Arcadia—Deep Pond, Dye Hill, & Brushy Brook Trails

Posted By on November 12, 2012

Arcadia—Deep Pond, Dye Hill, & Brushy Brook Trails

5.25 miles   ★★★½

wow, this was a longer hike than my poor tired legs wanted to do today. also, new rule: never, never, hike a new trail without hiking poles. i fell 3 times because the trail was rocky and ledgy and completely obscured by fallen leaves. and my legs were tired. all that said, i really liked these trails, and would love to go back. later.

sandy damage

sandy damage

this was the first time i’ve been out to arcadia since the hurricanes, superstorms, and nor’easters blew through. whatever you call them, they kind of made a mess. the trail was barely passable in places, because of the blowdowns, which seemed to be worst where the underbrush was densest, thus making them impossible to detour around. you just had to bull your way through. there was one place where a big oak blew down right at a crucial trail juncture, and i ended up missing the turn and having to back track to find it.

rock ledge

rock ledge

the first part of the trail past deep pond, which i did last month, was routed below a cool rock ledge. i shot a panorama, because that’s the only way you can appreciate it.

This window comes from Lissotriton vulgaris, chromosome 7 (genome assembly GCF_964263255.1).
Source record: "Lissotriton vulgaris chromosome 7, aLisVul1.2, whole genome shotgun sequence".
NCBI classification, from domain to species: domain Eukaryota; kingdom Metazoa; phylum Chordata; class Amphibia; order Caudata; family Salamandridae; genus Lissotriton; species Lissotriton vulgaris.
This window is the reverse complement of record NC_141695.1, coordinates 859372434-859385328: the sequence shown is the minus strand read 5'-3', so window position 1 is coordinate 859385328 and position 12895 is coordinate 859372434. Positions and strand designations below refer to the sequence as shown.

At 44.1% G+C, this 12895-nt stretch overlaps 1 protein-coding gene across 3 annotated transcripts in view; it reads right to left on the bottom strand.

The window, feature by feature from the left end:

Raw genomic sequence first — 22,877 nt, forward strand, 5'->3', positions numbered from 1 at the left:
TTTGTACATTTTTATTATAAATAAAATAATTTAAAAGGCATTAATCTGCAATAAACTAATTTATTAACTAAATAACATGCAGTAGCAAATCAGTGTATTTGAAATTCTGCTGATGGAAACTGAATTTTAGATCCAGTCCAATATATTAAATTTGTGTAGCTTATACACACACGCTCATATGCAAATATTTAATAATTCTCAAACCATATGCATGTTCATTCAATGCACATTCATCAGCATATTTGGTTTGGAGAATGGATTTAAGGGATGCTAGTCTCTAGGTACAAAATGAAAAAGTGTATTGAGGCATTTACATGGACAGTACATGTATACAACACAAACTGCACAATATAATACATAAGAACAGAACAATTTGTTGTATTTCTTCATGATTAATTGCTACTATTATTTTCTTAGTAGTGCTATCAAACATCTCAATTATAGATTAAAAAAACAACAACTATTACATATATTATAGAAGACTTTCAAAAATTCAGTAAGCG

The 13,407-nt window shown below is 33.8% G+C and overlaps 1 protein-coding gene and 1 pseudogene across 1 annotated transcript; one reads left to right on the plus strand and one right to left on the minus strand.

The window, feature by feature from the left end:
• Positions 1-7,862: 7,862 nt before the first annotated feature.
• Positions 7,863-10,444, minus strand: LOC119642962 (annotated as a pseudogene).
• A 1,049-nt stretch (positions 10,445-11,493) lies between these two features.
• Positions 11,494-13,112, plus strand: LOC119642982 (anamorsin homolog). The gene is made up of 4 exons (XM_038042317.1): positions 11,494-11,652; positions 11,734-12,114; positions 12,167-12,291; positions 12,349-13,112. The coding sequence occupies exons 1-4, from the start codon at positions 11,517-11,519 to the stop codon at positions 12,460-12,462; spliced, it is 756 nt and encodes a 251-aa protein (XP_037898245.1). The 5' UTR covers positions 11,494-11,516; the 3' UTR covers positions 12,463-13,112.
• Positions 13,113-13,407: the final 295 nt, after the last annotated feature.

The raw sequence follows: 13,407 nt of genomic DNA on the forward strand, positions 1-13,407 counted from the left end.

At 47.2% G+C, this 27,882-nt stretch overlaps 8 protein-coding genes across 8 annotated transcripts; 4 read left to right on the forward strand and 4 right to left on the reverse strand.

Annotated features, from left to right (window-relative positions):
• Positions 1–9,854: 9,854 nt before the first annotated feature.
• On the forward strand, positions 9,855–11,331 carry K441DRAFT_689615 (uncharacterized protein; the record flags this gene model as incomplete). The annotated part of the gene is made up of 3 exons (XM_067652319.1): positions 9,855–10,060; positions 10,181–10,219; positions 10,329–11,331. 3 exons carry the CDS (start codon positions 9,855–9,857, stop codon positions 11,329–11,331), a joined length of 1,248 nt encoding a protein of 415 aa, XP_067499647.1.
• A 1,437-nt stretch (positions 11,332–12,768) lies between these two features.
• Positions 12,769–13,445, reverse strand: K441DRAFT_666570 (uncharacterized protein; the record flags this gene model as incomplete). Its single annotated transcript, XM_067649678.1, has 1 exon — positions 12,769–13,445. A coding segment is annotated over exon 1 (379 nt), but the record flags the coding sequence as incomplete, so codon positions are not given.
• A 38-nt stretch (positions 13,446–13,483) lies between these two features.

old tractor parts

old tractor parts

a part of the brushy brook trail runs through an old farm, and you can see the legacy of that everywhere. there were interesting old tractor parts…

collection of shards

collection of shards

a cool collection of ceramic, glass, and pottery shards which someone thoughtfully arranged on a stone wall, and speaking of stone walls…

rock wall panorama

stone wall panorama

there is an amazing complex of stone walls, which, again, i shot a panorama of in order to convey an idea of its complexity.

the trailhead for this hike is the same as the deep pond hike i did last month. it continues from deep pond in a loop following the white and blue-blazed brushy brook trail until it intersects with the white-blazed dye hill trail. you can find portions of this hike in both walks in the watershed by hickox and heyder (#4, beach pond south), and more walks and rambles in rhode island by ken weber (#12, deep pond).

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